The above is just a quick intuitive explanation for why the Chain Rule involves multiplying derivatives and "canceling." Rahul's answer explains a proof for this fact.

Having proofs is essential, because sometimes derivatives may not work as you expect. For example, if you have $z=f(x,y)$ where $x$ and $y$ are both functions of $t$, the Chain Rule looks like $$\frac{dz}{dt} = \frac{\partial z}{\partial x} \frac{dx}{dt} + \frac{\partial z}{\partial y} \frac{dy}{dt},$$ which is not the same as ordinary fraction cancelling.

$$\frac{dy}{dx} = \lim_{\Delta x\to 0}\frac{\Delta y}{\Delta x} = \lim_{\Delta x\to0} \frac{\Delta y}{\Delta u} \cdot\frac{\Delta u}{\Delta x}.$$ When you write that, then it's just cancellation.

(Ordinary "limit laws" will get you from there to $$\left(\lim\limits_{\Delta x\to0}\dfrac{\Delta y}{\Delta u} \right)\cdot \left(\lim\limits_{\Delta x\to0} \dfrac{\Delta u}{\Delta x}\right)$$, but notice that the first limit here says $$\text{“}\Delta x\to 0\text{,''}$$ not $$\text{“}\Delta u \to0.\text{''}$$ That you can put $$\Delta u$$ there depends on the fact that differentiable functions are continuous. Then there's a moderately hairy difficulty of what to do when $$\Delta u=0$$ and $$\Delta x\ne 0$$.)

By creating a system where f(x) and g(x) are orthogonal to each other the derivation for the chain rule becomes very transparent. Please see image above.

• I keep coming back to this answer from time to time, probably the best answer out there! Commented Jan 26, 2020 at 21:36

Think of the plot of $f(x)$ and $f(3x)$. It is clear that the slope in the second case is 3 times as large. Now, change the factor at each point...

Others have already answered the question directly and provided good intuition for why the chain rule works, so I will just add a graphical interpretation of the chain rule in the form $[f(g(x))]'=f'(g(x))g'(x)$.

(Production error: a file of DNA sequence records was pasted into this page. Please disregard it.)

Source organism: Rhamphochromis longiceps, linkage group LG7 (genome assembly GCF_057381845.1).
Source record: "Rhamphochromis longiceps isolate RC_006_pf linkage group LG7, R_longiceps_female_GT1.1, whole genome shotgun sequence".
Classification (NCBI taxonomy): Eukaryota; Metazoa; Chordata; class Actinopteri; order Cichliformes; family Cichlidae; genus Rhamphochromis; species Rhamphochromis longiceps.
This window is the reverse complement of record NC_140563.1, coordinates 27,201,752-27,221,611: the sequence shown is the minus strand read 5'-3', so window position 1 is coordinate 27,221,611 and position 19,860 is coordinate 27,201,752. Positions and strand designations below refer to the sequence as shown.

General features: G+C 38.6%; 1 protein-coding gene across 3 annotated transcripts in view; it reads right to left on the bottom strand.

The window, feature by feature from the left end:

By far the best explanation of this form I've seen is found here, but I will summarize the answer in case the link ever becomes broken.

Consider two functions, $f(x)=x^2$ and $f(2x)=(2x)^2$:

Notice that the range of both functions stays the same, since only the rate of input is being modified. Also notice that $f(2x)$ is "scrunched", since it is cycling through its input twice as fast.

Now, consider the tangent lines to the graph at the two points marked in the picture. Although the outputs of the function are the same ($f(2*1.5) = f(3)$), the slope of $f(2x)$ at $(1.5,9)$ is steeper than the corresponding slope at $(3,9)$ (in fact, twice as steep). The reason for this, in the words of the aforementioned article, is that slope is "rise over run", and you have half as much "run" on $f(2x)$ than you do for the equivalent point on $f(x)$. (By "equivalent", I mean points such as $(1.5, 9)$ and $(3,9)$ for two functions $f(g(x))$ and $f(x)$, respectively.)

Relating this back to the formula $[f(g(x))]'=f'(g(x))g'(x)$, we have $f(x)=x^2$ and $g(x)=2x$. If we want to calculate the slope at $x=1.5$ for $f(2x)$, what this formula is saying is "take the ORIGINAL slope at $(3,9)=(1.5, f(2*1.5))$, and scale it by how fast $g(x)$ is changing." Since $g(x)$ is changing twice as fast as the input to $f$ normally changes without composition, you will have exactly $\frac{1}{g'(x)}=\frac{1}{2}$ as much "run" in your slope at $(1.5,9)$ compared to $(3,9)$, and thus you need to scale the original slope at $(3,9)$ by $g'(x)=2$ in this example.

In general, if you have a composite function in the form of $f(g(x))$, the input to $f$ is changing $g'(x)$ as fast the input normally changes without composition, and thus you need to scale the slope at $f(g(x))$ by exactly $g'(x)$.

If you look at $$f$$ as a function of $$g$$, then you'd get that the differential of $$f$$ is $$df=f'(g)dg$$.

Now do the same thing for $$g$$ by considering that is is a function of $$x$$: $$dg=g'(x)dx$$.

Hence $$df=f'(g)dg=f'(g(x))g'(x)dx$$, or, $$\frac{df}{dx}=f'(g(x))=f'(g(x))g'(x)$$.

This is what we are doing when using a u-sub in integration: $$\int f'(g(x))g'(x)dx=\int f'(g)dg$$